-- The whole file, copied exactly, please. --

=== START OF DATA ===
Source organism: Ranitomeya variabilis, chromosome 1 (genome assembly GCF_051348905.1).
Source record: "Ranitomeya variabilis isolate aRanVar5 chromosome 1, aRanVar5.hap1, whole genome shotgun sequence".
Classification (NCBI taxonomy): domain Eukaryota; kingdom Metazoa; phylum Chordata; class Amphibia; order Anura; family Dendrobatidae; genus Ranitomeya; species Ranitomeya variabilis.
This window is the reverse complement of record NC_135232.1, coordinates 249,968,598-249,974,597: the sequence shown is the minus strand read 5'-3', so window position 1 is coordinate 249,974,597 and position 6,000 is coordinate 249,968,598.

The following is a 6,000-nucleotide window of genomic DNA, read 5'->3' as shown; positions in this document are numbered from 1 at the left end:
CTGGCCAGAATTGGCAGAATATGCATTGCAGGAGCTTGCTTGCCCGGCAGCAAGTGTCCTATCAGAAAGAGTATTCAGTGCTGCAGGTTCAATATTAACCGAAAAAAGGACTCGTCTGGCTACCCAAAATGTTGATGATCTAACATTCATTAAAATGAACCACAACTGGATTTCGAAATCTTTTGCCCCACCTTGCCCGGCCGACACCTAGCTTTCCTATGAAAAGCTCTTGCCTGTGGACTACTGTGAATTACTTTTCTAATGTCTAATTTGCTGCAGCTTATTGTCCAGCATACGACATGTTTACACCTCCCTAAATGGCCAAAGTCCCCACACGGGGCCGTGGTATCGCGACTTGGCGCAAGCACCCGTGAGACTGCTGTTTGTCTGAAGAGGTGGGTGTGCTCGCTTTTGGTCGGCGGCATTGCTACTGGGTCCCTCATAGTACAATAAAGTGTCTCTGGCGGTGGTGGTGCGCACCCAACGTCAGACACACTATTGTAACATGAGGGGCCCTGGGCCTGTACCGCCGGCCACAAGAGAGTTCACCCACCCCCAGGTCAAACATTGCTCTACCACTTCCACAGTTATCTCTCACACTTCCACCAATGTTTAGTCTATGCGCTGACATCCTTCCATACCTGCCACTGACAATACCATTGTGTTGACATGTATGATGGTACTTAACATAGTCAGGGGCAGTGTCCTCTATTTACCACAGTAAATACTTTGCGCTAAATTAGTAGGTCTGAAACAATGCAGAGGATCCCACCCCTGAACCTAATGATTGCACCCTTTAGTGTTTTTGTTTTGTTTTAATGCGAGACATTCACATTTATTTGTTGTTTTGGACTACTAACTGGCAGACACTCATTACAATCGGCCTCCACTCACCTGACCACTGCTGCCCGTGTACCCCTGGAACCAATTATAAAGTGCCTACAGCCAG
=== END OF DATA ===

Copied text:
Source organism: Ranitomeya variabilis, chromosome 1 (genome assembly GCF_051348905.1).
Source record: "Ranitomeya variabilis isolate aRanVar5 chromosome 1, aRanVar5.hap1, whole genome shotgun sequence".
Classification (NCBI taxonomy): domain Eukaryota; kingdom Metazoa; phylum Chordata; class Amphibia; order Anura; family Dendrobatidae; genus Ranitomeya; species Ranitomeya variabilis.
This window is the reverse complement of record NC_135232.1, coordinates 249,968,598-249,974,597: the sequence shown is the minus strand read 5'-3', so window position 1 is coordinate 249,974,597 and position 6,000 is coordinate 249,968,598.

The following is a 6,000-nucleotide window of genomic DNA, read 5'->3' as shown; positions in this document are numbered from 1 at the left end:
CTGGCCAGAATTGGCAGAATATGCATTGCAGGAGCTTGCTTGCCCGGCAGCAAGTGTCCTATCAGAAAGAGTATTCAGTGCTGCAGGTTCAATATTAACCGAAAAAAGGACTCGTCTGGCTACCCAAAATGTTGATGATCTAACATTCATTAAAATGAACCACAACTGGATTTCGAAATCTTTTGCCCCACCTTGCCCGGCCGACACCTAGCTTTCCTATGAAAAGCTCTTGCCTGTGGACTACTGTGAATTACTTTTCTAATGTCTAATTTGCTGCAGCTTATTGTCCAGCATACGACATGTTTACACCTCCCTAAATGGCCAAAGTCCCCACACGGGGCCGTGGTATCGCGACTTGGCGCAAGCACCCGTGAGACTGCTGTTTGTCTGAAGAGGTGGGTGTGCTCGCTTTTGGTCGGCGGCATTGCTACTGGGTCCCTCATAGTACAATAAAGTGTCTCTGGCGGTGGTGGTGCGCACCCAACGTCAGACACACTATTGTAACATGAGGGGCCCTGGGCCTGTACCGCCGGCCACAAGAGAGTTCACCCACCCCCAGGTCAAACATTGCTCTACCACTTCCACAGTTATCTCTCACACTTCCACCAATGTTTAGTCTATGCGCTGACATCCTTCCATACCTGCCACTGACAATACCATTGTGTTGACATGTATGATGGTACTTAACATAGTCAGGGGCAGTGTCCTCTATTTACCACAGTAAATACTTTGCGCTAAATTAGTAGGTCTGAAACAATGCAGAGGATCCCACCCCTGAACCTAATGATTGCACCCTTTAGTGTTTTTGTTTTGTTTTAATGCGAGACATTCACATTTATTTGTTGTTTTGGACTACTAACTGGCAGACACTCATTACAATCGGCCTCCACTCACCTGACCACTGCTGCCCGTGTACCCCTGGAACCAATTATAAAGTGCCTACAGCCAG